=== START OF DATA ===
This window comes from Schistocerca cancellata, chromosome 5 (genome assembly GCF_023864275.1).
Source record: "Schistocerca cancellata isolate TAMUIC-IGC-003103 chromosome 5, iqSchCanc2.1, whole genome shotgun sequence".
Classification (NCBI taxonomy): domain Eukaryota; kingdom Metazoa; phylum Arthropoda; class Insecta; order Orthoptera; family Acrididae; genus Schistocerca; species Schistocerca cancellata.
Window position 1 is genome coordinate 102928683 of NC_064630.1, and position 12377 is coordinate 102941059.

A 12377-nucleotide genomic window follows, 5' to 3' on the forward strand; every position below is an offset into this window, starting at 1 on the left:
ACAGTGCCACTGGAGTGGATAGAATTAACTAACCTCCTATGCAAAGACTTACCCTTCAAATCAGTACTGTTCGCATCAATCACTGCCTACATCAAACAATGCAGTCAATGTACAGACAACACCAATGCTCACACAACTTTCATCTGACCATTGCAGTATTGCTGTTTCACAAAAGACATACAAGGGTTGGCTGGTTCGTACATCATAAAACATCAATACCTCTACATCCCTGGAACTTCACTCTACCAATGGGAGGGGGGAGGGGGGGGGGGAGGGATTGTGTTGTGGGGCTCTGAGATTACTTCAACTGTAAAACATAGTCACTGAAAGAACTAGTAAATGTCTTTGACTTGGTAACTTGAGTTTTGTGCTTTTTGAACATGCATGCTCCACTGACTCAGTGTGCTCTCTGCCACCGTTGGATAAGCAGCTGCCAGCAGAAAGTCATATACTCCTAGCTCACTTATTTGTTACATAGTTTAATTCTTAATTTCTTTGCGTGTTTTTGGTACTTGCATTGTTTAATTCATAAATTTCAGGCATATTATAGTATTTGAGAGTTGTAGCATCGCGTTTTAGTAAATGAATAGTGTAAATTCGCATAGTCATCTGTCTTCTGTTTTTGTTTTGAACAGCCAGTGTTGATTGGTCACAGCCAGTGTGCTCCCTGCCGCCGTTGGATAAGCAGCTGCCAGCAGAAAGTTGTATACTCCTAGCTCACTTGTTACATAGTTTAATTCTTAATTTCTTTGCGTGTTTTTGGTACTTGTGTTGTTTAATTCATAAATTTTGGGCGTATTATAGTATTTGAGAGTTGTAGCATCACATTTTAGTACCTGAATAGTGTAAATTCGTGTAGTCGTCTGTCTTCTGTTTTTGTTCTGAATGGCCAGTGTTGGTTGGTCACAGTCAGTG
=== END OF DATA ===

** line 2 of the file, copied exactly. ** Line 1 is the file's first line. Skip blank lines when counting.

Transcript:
Source record: "Schistocerca cancellata isolate TAMUIC-IGC-003103 chromosome 5, iqSchCanc2.1, whole genome shotgun sequence".